A new study says that one in five kids have eating disorders
Is There a Problem in Children’s Eating? The Meta-Analysis and the Next Step in Understanding the Causes of Eating Disorders
The study highlights a serious public health issue that often goes underreported and underrecognized, according to the meta-analysis published Monday in the journal JAMA Pediatrics.
If children were asked about binge-eating and muscle-building, the rate of disordered eating would be higher, according to a professor at the University of California San Francisco. Nagata wasn’t involved in the research.
Even if behaviors don’t fall under a diagnosable eating disorder, it doesn’t mean there isn’t a problem. Disordered eating is “a constellation of feeding- and eating-related behaviors that diverge from what’s considered typical eating and may cause grave impairments and one’s ability to function normally,” Murray added.
Likewise, the study may have been limited in its ability to portray the full scope because it relied on data in which kids and adolescents self-reported their behavior, said study author Dr. José Francisco López-Gil, a postdoctoral researcher at the Health and Social Research Center at the University of Castilla-La Mancha in Spain.
The next step is to find out what is causing the eating disorders. Experts hope that institutions and families will focus on helping kids who are showing signs of eating disorders.
Those are behaviors that can cause serious medical issues to organs including the heart, brain, liver, and kidneys.
“The findings can help health professionals, educators, and parents understand the magnitude of the problem and develop strategies for prevention and intervention.”
What to Look For if You See an Eating Disorder and What to Do If You Think You See One, and How to Become Aware of It
He said that other red flags include the use of diet pills or vomiting, if an individual wants to lose weight.
Inherited traits as well as psychological factors such as temperament and personality and social factors such as bullying, stigma and trauma come together to contribute to someone developing an eating disorder, she added.
The best way to support an eating disorder or disordered eating will often include many people, such as providers for mental health, medical care and nutrition, he said.
And yet in a culture in which fat shaming and restrictive eating are prevalent, it can be easy for eating disorder behaviors to become normalized, said Jennifer Rollin, founder of The Eating Disorder Center in Rockville, Maryland.
But these conditions threaten both a joyful and healthy life, she added. Experts talk about eating disorders, what to look for, and what to do if you think you see one during Eating Disorders Awareness Week.
More specifically, eating disorders are biopsychosocial illnesses, added Leah Graves, vice president for nutrition and culinary services for Accanto Health, a health system for eating disorder treatment.
But just because people may have eating disorders in their family and might have inherited predispositions, it doesn’t mean they will develop a disorder, Graves said.
Some may suggest that persons with eating disorders simply change their eating habits and then they will be fixed, but the problem goes much deeper, Smolar said.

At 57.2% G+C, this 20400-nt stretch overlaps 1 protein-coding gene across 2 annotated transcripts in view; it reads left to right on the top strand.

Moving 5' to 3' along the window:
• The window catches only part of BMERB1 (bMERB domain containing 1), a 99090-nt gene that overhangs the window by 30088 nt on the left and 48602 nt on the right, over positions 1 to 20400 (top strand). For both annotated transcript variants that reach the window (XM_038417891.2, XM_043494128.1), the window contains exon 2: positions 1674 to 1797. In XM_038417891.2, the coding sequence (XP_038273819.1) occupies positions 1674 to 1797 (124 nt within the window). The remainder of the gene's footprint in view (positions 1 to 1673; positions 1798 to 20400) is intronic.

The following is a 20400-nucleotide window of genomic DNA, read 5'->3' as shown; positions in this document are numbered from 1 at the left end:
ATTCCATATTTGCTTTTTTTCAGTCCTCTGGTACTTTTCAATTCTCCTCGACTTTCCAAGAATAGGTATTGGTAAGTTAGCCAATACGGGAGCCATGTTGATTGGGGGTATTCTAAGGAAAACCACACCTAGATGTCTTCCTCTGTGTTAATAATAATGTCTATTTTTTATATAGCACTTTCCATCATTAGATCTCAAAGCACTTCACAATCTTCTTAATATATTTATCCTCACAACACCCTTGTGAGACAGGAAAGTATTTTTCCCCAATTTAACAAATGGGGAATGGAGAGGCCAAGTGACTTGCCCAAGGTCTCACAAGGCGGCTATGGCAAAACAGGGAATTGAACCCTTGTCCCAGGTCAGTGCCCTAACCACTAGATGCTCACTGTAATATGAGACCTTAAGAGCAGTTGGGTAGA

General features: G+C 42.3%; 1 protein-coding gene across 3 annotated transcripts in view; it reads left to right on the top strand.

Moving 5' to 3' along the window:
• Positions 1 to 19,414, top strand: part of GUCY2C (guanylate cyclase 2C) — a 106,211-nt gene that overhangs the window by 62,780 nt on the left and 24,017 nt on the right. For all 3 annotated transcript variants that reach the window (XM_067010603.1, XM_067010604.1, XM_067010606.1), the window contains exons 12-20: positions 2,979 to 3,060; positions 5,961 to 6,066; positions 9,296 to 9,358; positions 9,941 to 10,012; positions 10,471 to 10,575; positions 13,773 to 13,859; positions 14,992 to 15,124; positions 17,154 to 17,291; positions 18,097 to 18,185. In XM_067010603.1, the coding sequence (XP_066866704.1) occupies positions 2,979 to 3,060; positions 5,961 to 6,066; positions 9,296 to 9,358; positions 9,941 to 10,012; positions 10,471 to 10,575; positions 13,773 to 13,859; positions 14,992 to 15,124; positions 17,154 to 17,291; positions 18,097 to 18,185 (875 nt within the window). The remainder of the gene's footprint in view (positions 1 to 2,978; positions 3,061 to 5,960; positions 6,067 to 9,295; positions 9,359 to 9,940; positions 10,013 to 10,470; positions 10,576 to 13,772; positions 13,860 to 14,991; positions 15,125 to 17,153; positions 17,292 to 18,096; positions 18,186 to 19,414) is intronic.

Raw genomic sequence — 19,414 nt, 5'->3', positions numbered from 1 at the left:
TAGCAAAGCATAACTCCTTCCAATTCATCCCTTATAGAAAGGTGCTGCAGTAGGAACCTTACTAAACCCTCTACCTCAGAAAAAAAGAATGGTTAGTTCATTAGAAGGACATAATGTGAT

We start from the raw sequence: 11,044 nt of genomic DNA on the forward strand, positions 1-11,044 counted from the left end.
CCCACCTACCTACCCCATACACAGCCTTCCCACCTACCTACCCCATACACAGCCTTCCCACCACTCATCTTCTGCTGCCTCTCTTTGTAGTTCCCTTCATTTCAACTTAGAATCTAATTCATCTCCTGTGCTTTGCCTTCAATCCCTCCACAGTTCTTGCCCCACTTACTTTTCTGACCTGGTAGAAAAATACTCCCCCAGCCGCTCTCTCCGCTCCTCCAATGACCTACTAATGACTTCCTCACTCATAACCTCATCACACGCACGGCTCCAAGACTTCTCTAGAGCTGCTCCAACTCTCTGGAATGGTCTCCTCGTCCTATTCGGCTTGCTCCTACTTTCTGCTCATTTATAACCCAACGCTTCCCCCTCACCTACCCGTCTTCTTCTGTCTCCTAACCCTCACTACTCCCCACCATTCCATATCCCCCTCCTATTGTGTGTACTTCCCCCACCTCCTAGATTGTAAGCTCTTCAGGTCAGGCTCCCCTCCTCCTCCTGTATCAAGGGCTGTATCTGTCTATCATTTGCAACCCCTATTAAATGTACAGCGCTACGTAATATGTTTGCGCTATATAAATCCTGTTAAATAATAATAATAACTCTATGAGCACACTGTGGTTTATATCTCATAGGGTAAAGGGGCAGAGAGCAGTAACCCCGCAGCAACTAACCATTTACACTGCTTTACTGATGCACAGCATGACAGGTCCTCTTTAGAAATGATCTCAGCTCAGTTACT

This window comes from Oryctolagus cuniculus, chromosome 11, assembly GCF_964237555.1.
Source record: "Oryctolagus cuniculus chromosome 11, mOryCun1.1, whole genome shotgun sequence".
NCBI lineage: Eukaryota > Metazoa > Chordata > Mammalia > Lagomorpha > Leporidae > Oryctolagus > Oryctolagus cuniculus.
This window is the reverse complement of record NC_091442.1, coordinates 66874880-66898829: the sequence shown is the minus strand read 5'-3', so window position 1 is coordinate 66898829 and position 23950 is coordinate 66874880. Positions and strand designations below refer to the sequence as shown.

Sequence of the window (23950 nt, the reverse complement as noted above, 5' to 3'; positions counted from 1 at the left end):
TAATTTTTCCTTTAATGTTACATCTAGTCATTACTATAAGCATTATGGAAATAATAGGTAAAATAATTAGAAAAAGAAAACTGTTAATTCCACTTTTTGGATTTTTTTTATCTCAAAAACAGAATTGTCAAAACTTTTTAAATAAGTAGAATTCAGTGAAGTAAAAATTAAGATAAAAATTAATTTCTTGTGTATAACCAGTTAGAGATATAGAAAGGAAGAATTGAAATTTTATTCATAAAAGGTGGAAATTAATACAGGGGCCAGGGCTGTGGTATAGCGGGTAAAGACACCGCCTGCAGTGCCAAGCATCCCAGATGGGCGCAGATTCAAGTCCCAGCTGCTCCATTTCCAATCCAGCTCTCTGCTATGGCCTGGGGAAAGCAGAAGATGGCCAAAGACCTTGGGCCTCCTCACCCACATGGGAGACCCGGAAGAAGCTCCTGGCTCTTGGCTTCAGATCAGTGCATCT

Murray said they are not part of a new trend or an attempt to lose weight for a wedding. There are attempts to modify shape or weight linked with eating disorders and they have a significant impact on a person.
Warning signs for this disorder include an overvaluation with shape and weight, strict rules around food, ingredient checking, secrecy and an avoidance of social situations linked with food and body, Murray said.
The association says that bulimia nervosa is a condition in which someone binges and then compensates with their behavior by taking laxatives.
Those with bulimia may use the restroom right after a meal or say they are going to go harder at the gym if they have a big meal, Murray said. They may also use laxatives or diuretics, he added.
It sounds like what many of us do from time to time — especially around holidays or special occasions, Murray said. A loss of control is a hallmark of this disorder. And it is surrounded by shame and secrecy.
Murray said that this disorder was caused by avoiding groups of foods. He added that it is a bigger issue than being thought of aspicky eating.
It can cause problems with having energy or nutritional needs met and may lead to weight loss, faltering growth or issues with psychological and social functioning, Rollin said.
Other specified food, feeding and eating disorders, or OSFED, is a diagnosis given when someone is experiencing a significant eating disorder, but the behavior may not align exactly with the diagnostic criteria of the conditions mentioned above, Smolar said.
Rollin said that a fixation on eating in a way the person determines to be healthy but is too rigid and can cause stress when they have to stray from their plans.
Murray said that there is a pattern in which people have behaviors similar to eating disorders such as restricting calories, following strict rules, and exercising strenuously to get a muscular body, which is a symptom of body dysmorphic disorder.
A Nonjudgmental Talk on Eating Disorders and the Role of Psychotherapists in Providing Professional Help for People with Concerning Behaviors
If you see these concerning behaviors in someone you love, have a compassionate, nonjudgmental conversation explaining what behaviors you are noticing, Graves said.
Rollin said it was important to seek professional help if you were worried about your own behavior. She suggested contacting therapists who specialize in eating disorders so that they can make evaluations and recommend other professionals to bring in.
The National Eating Disorders Association has a screening tool it can use to help people who are 13 and older decide if they need help.